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Blowers can sometimes be an underestimated piece of equipment when it comes to wastewater treatment. If you are a plant operator or engineer, it is important to select and install the proper blower for your application. Keep reading to learn more about the different types of blowers and what you should consider when narrowing down your choices.
First of all, it is important to understand why a blower is required when treating wastewater. Blowers are typically used to provide aeration in activated sludge plants and to promote aerobic digestion. They keep solids suspended in channels and in aeriated grit chambers, which is absolutely necessary for a proper treatment ecosystem.
There are three main types of blowers; positive displacement lobe, centrifugal and high efficiency.
Positive displacement lobe blowers are typically use for smaller applications. Their output and pressure are directly governed by the speed you run them at. Gardner Denver’s IQ blower package is perfect for these small or medium applications.
Centrifugal blowers are used in medium or large wastewater treatment applications. True centrifugal vane-style blowers usually run at a constant speed, but you can vary the airflow output by throttling the inlet valve to the blower.
For applications that require a high volume of air, a high efficiency blower like the Sulzer-ABS HST (High Speed Turbocompressor) is an ideal blower. It is the only blower that uses magnetic bearings, making it extremely efficient and allowing for the fastest payback on investment.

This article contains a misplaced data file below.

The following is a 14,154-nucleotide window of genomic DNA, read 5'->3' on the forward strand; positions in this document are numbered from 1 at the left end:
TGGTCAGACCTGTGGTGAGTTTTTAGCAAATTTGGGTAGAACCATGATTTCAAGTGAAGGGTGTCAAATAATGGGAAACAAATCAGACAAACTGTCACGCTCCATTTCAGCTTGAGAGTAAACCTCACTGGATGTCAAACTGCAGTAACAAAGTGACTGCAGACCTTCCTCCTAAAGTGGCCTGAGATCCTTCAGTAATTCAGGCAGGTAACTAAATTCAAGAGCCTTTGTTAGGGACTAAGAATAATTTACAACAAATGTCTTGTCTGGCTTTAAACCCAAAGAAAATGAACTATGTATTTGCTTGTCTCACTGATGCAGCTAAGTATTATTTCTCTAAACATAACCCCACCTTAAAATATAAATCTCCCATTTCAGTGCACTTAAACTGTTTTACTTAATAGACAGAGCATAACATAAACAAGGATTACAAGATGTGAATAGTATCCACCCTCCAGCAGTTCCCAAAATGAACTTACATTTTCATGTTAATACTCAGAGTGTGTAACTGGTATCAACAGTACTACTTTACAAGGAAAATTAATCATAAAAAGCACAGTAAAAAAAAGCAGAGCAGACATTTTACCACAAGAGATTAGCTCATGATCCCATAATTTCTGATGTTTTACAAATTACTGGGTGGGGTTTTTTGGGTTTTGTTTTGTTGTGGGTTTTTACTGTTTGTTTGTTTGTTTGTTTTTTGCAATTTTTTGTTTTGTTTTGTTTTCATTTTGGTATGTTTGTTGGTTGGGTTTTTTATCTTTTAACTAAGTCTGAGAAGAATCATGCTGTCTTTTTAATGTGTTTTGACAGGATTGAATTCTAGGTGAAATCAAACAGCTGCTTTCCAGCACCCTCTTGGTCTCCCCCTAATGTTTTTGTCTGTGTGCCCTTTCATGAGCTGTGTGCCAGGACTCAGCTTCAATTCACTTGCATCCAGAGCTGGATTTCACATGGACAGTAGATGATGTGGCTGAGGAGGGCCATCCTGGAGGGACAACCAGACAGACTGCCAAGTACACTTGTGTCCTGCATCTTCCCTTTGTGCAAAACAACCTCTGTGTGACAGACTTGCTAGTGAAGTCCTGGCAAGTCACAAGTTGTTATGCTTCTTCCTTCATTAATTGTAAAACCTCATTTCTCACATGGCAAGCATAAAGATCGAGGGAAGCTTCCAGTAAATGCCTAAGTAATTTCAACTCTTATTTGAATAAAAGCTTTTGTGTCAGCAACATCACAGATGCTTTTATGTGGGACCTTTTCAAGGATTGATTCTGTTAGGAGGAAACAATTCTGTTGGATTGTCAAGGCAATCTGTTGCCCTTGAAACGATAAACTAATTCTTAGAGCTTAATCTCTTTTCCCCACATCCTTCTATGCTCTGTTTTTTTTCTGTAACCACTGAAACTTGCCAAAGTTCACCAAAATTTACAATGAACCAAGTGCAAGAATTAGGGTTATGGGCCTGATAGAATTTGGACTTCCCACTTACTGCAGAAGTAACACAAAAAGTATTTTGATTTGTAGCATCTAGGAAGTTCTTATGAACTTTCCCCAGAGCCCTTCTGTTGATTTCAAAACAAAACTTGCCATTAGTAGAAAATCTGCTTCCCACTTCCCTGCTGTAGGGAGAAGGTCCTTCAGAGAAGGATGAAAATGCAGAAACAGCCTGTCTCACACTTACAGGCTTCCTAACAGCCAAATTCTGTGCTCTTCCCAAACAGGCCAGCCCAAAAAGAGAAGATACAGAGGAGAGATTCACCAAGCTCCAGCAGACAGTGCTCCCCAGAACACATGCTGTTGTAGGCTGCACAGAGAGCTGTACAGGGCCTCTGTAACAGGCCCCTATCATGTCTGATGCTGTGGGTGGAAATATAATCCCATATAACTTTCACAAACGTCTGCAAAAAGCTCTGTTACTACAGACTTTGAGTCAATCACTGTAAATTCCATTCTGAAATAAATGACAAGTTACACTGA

The size of your blower is determined by many variables in your application. You must consider the load, flow, tank configurations, sidewater depth of the tank, and specific treatment application. A design engineer should be involved when building a new treatment facility or when drastically updating existing equipment. If you have a municipal facility, you should consider the growth that your community might experience.
A variable frequency device (VFD) and/or a dissolved oxygen monitoring device can be added to a blower to give you better insight and control over your application. This will allow you to adjust the efficiency and effectiveness of your blower if your process changes. Be sure to read our blog post explaining 6 signs that you might need a VFD for your application.
Selecting the proper blower should increase the plant’s efficiency and also use less energy. If you have a wastewater treatment plant in Wisconsin or Upper Michigan, our engineers can help you select the perfect blower. Contact us for more information!
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